PORT OF DREAMS
1850 – 1938
BY GAYLE STUART
Over 100 years ago the Emigration Halls in Hamburg were the last homestead to the European emigrants. Shortly before the departure, when the “New World” was within the grasp of the emigrants, the Emigration Halls were renowned as the “port of dreams.”
The journey on the early emigration ships from a present day perspective seems like a journey of hardship.
The majority of emigrants arriving in Hamburg before 1870 were used to poor circumstances, such as living and sleeping with a great number of people in a single room and not having access to running water or sanitary facilities, thus the stay on a vessel was only one last exhausting step to a better life.
The emigrant ships of the first third of the 19th century were sail ships of 40-50 meters length with a stowage holding up to 200-300 tons and room for 60-80 passengers.
There were no particular assigned rooms for emigrants and the prices for the passage were negotiated singularly, not depending on any basic price.
The emigrants were a sort of extra cargo in stifling, dark holds; furthermore, mattresses and food supplies for the 6-8 week journey had to be brought by them.
Due to diseases and accidents on board, many of the passengers never reached America. Rough estimates sum up to 7,000 – 8,000 deceased, during the decade from 1830 – 1840.
Things started to improve by 1848, a sail ship, advertised that they had room for 20 passengers and 200 emigrants. The cost for the passage was 80 Prussian face-value coins, which is equivalent to half of an average annual salary of a mason. Despite several improvements, the conditions were still disastrous.
The emigrants still had to furnish their own mattresses and covers, had maybe 1 toilet for 50 people and not enough water for washing.
The change from sail ship to steam ship in the middle of the 19th century and the competitive pressure led to fundamental improvement: spacious accommodations in the between-deck with toilets, beds and washing facilities and the price did include ordinary but sufficient catering.
Things started to improve more as time went on, shipping lines started to offer mattresses and meals. This did not always live up to what was advertised. The time for making the trip was cut in half.
Starting at the end of the 19th century, luxury and safety found its way into traveling on ships, which were now steamships and, therefore, took less time to reach the “New World.”
Even for an emigration in the tweendecks, most families had to save for many years. One trip cost about 30-40 Taler in the 1870s. That was about 3 monthly salaries for a bricklayer.
By 1906, already 20% of the passengers could afford 1st or 2nd class accommodations. Passage from Hamburg only took six to 10 days. First class cost 400 Marks and 2nd class was 230 Marks. A dockworker at this time made around 100 Marks a month. There were smoking rooms and ladies’ rooms; games like shuffleboard were offered. The space they had was not enormous in 2nd class, but a world apart from the emigrants in the between deck.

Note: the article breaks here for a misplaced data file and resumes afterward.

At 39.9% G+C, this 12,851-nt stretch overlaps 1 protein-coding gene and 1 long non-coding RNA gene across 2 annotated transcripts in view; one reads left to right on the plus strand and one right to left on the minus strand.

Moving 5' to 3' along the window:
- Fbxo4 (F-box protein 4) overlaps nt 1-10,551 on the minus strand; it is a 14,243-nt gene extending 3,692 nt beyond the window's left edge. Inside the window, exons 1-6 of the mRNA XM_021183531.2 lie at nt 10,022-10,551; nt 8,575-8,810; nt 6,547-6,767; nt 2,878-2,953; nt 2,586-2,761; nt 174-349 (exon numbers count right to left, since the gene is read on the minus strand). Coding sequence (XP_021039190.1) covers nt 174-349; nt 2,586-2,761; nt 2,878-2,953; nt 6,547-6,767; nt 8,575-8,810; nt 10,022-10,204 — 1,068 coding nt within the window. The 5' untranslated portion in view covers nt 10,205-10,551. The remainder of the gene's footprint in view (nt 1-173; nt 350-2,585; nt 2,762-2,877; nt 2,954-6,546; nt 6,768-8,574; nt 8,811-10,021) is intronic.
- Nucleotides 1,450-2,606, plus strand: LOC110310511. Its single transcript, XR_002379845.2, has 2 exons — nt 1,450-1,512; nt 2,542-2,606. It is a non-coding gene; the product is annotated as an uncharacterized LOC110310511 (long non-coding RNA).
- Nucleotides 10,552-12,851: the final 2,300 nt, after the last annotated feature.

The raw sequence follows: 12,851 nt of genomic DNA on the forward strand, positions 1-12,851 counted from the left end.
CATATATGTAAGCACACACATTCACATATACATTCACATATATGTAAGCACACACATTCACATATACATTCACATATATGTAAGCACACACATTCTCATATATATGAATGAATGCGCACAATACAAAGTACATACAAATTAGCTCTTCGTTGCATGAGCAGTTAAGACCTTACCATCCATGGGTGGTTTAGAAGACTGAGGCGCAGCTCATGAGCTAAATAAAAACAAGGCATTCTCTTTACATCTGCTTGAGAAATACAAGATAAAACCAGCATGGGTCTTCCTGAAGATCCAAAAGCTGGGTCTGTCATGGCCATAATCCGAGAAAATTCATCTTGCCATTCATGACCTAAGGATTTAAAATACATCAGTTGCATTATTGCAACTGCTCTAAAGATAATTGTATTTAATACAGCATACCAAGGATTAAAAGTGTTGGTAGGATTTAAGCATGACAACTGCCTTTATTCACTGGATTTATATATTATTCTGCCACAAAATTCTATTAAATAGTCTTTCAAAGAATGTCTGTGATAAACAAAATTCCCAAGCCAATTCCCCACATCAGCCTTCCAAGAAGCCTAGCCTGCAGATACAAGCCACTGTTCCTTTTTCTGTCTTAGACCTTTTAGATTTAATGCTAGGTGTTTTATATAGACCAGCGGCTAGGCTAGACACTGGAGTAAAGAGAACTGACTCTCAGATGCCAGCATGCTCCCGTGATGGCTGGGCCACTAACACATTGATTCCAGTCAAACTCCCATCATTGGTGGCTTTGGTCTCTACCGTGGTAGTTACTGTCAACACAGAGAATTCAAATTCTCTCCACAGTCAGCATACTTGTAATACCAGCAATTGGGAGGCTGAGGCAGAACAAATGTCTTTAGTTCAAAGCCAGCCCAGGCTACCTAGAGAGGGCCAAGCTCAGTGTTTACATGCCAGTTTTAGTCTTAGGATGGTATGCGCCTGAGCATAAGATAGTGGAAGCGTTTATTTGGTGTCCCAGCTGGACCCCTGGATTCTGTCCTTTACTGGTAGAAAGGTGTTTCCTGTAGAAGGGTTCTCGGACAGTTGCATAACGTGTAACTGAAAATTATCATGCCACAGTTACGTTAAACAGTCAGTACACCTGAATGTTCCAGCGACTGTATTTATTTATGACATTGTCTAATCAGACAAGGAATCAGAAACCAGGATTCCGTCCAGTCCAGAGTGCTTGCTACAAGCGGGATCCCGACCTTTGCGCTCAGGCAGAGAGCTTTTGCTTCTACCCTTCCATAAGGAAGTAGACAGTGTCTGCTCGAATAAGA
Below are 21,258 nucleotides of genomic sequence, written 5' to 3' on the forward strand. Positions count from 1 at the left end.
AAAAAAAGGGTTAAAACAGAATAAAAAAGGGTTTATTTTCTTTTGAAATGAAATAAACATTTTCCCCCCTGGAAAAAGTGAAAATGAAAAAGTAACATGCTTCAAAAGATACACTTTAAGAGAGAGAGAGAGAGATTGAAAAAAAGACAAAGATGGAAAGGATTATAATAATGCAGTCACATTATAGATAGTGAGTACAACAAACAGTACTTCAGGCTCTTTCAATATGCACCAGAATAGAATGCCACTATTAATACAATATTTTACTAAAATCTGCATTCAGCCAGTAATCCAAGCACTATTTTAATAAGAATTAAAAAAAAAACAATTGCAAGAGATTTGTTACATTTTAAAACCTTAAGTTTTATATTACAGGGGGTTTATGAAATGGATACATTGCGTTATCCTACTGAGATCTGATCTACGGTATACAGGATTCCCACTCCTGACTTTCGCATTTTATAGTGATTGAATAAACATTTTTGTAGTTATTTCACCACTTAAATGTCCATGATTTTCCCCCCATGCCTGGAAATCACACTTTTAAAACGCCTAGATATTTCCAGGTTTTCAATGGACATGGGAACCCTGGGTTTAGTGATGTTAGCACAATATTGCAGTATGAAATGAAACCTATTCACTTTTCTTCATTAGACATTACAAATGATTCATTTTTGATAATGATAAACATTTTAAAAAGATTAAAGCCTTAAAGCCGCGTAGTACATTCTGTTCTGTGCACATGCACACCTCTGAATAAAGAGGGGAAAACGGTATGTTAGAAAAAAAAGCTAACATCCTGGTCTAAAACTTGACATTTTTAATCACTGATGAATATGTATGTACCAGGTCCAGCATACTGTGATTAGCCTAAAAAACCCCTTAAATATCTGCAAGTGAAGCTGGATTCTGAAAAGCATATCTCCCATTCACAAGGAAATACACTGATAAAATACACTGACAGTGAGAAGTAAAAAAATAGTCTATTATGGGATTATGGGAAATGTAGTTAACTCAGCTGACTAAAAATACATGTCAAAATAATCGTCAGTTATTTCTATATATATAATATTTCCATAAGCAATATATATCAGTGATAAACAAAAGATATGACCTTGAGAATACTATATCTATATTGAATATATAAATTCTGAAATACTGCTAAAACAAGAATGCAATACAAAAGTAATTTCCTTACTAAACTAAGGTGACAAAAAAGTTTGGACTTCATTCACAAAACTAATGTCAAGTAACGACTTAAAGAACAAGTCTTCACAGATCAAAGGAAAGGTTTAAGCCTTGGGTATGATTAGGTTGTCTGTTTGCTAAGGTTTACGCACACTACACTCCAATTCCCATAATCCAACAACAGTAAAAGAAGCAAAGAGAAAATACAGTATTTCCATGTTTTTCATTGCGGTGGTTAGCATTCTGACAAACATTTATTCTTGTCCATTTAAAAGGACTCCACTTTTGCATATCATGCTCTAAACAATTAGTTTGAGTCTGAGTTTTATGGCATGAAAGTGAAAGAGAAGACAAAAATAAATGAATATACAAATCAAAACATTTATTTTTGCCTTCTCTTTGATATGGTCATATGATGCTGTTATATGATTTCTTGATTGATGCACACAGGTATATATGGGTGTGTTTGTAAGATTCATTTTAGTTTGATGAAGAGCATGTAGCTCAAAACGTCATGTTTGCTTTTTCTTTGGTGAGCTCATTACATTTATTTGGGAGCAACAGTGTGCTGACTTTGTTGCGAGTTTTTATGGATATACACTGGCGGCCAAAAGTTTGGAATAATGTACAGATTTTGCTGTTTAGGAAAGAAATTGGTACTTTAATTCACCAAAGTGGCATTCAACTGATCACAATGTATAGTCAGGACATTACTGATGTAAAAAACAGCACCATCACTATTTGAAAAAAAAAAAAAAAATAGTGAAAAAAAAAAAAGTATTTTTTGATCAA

Between 1824 and 1924, fifty-two million left their homes in Europe. 71% went to North America, 21% to Latin America and 7% to Australia.
The award winning conception of the “BallinStadt” depicts emigration from 1850-1938.
Albert Ballin, the owner of HAPAG, the Hamburg American Line, was the youngest of 13 children, born in 1857 of a Danish – Jewish family. His father founded Morris & Co., which was an emigration agency. He died in 1874 and Albert took over the company at age 17. By 1882, they already operated 17% of all emigrations to the USA via Hamburg.
Albert Ballin advanced the idea of the tween decks within passenger ships. During WWI he felt his life going down the drain and 2 days before the end of the war, he committed suicide.
The HAPAG shipping company had originally built emigrants’ accommodation on America Quay in 1892, but conditions there were poor, and the facility soon proved too small to cope with the steadily growing influx of emigrants. The new Emigration Halls were built on a 6-acre site provided by the City of Hamburg on the Elbe River’s Veddel Island and formally opened on December 20, 1901.
They comprised of 15 buildings: a reception hall, five sleeping and living quarters, two hotels, a dining hall, church, music hall, administration building and a basic hospital, as well as a luggage shed and a stable.
Only 3 years later, the facility had reached the limits of its capacity and required substantial extensions. HAPAG therefore leased an additional 10.6 acres at a price of 12,000 marks per year and provided a further 1.5 acre free of charge for quarantine barracks. They invested a total of around three million marks for the Emigration Halls referred to as “The World’s Biggest Inn.”